- Cereal grains – you can incorporate a cereal grain (e.g., wheat, oats, or rye) into almost any fall food plot mix because they don’t take up much room and can grow quite well. Winter rye (not ryegrass) grows in nearly any soil with little help needed, and it handles browse pressure really well.
- Beans or Peas – while soybeans or winter peas likely won’t have time to get to the maximum production and forage phase if you plant it in the fall, the young leaves of both are still super attractive to deer. They are susceptible to overbrowsing, though, so this should only be added to a food plot mix to enhance its attraction power for a specific season – maybe targeting the opening week of bow season.
To maximize your food plots, you will need to prepare the soil first. Depending on what you’re planting and whether you are no-till drilling or broadcasting the seed, the soil preparation stage will look a little different. But generally, you should start by killing the existing vegetation that grew over the summer. One way to do that is by mowing it off, letting it regrow a little, and then spraying it with an herbicide. This should expose some soil and remove the competition to allow many small-seeded plants, such as a clover food plot, to germinate and take off. The dead plant material may even act as a mulch to minimize water loss. But if you’re planting larger food plot seed, such as corn or beans, you might want to drill it into the existing mulch of dead plants or till it first. Although tilling exposes new weed seeds to germinate in your plot, it definitely kills the existing vegetation well. If the soil is fertile, your annual food plot species may get the jump on weeds and outcompete them.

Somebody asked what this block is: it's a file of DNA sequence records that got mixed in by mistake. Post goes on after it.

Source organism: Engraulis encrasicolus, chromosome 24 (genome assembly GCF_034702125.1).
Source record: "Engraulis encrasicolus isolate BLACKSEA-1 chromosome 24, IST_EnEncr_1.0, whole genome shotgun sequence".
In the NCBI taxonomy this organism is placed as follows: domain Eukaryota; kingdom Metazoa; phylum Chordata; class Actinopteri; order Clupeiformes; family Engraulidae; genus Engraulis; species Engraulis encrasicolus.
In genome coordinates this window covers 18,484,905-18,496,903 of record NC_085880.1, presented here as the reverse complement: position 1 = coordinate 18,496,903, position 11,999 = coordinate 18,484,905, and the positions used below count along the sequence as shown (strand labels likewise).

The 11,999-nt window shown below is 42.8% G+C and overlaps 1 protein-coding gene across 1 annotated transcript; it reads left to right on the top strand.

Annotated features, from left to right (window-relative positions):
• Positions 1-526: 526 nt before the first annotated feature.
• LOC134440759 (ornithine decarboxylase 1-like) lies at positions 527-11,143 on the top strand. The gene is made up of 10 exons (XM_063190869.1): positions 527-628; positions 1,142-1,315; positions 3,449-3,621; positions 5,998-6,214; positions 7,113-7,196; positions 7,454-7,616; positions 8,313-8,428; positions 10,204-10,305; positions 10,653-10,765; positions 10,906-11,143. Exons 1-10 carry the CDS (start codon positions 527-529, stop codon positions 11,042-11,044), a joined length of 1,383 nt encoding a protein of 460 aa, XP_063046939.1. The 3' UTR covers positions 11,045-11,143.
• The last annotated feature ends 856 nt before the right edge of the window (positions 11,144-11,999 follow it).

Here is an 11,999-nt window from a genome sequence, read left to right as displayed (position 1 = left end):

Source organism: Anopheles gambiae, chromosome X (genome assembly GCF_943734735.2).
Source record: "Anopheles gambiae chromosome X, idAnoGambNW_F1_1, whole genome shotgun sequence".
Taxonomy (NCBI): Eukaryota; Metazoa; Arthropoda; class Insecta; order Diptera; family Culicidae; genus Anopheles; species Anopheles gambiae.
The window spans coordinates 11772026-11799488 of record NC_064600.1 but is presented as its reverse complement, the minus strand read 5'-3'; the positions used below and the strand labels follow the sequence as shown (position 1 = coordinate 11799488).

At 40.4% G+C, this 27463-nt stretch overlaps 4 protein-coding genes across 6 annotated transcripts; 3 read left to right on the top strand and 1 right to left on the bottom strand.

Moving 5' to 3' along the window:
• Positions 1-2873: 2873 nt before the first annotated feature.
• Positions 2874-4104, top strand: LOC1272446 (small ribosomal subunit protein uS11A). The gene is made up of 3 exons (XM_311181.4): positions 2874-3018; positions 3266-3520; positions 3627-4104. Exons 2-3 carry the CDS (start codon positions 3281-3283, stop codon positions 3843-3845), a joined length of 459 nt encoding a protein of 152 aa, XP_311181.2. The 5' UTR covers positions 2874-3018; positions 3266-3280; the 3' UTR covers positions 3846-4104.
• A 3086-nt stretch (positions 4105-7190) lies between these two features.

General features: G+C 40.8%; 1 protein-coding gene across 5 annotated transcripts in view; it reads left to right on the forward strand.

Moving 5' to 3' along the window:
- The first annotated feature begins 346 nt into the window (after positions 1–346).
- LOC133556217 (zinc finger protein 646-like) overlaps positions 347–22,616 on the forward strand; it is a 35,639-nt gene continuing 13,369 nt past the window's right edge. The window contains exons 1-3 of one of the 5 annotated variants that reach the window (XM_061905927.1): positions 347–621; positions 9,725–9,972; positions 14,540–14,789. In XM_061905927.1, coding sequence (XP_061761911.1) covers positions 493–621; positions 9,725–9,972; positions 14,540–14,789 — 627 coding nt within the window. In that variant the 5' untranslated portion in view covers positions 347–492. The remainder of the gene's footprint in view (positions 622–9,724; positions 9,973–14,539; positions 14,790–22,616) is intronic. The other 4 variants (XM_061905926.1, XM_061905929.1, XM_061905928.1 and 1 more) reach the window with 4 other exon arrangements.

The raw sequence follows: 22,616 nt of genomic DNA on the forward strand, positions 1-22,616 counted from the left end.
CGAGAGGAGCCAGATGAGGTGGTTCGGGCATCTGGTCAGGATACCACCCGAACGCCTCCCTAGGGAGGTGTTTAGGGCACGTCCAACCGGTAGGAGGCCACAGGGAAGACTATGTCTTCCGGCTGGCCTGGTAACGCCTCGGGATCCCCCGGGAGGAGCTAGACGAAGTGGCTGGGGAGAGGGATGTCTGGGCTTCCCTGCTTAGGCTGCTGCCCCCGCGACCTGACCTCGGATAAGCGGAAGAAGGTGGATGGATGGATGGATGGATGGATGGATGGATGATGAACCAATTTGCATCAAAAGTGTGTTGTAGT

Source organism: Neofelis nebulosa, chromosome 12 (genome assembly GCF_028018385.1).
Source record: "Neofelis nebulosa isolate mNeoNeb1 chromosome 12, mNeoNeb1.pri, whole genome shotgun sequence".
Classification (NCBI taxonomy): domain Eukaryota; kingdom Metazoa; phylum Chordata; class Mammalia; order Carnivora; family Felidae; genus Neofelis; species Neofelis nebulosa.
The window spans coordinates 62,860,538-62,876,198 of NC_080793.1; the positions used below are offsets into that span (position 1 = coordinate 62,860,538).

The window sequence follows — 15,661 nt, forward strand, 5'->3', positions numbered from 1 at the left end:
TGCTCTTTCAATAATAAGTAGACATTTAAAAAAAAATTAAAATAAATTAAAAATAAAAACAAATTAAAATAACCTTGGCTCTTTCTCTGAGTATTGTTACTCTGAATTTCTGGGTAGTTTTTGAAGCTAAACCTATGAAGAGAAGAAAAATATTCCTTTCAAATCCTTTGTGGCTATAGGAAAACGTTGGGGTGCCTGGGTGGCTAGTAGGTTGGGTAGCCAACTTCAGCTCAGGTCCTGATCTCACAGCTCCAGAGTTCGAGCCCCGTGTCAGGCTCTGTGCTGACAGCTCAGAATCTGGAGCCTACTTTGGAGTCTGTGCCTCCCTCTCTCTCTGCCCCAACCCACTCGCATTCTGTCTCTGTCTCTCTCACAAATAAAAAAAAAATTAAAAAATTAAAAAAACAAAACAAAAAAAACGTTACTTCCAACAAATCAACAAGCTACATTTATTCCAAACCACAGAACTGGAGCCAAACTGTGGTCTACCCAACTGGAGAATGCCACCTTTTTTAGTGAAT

Speaking of soil fertility, you also need to make sure your fall food plot will be capable of growing well. First, do a soil test to see which nutrients are deficient and where your pH is at so you know what you should add. Adding lime will actually improve the plants’ ability to absorb more of the fertilizer. Instead of broadcasting granular fertilizer, as many people traditionally have done, try using a liquid fertilizer like Buck Gro. It contains more nutrients, minerals, and other trace elements that you don’t find in typical fertilizers. Plus, it’s easy to mix with water and apply it to your field in a backpack sprayer, ATV sprayer, or tractor-mounted sprayer. At the time of planting, you can spray the soil formula onto the dirt to help boost the initial growth. Once the plants have grown a few inches tall, apply the foliar formula to the leaves to give them another boost and make them as nutritious and palatable as possible. Before you know it, you could be looking at a lush green food plot pulling deer onto your property like crazy.
If you want to plant the very best food plot for deer this fall, put the thinking cap on now and start planning your approach. In food plot timelines, fall isn’t all that far away, and it’s best to over-prepare than under-prepare.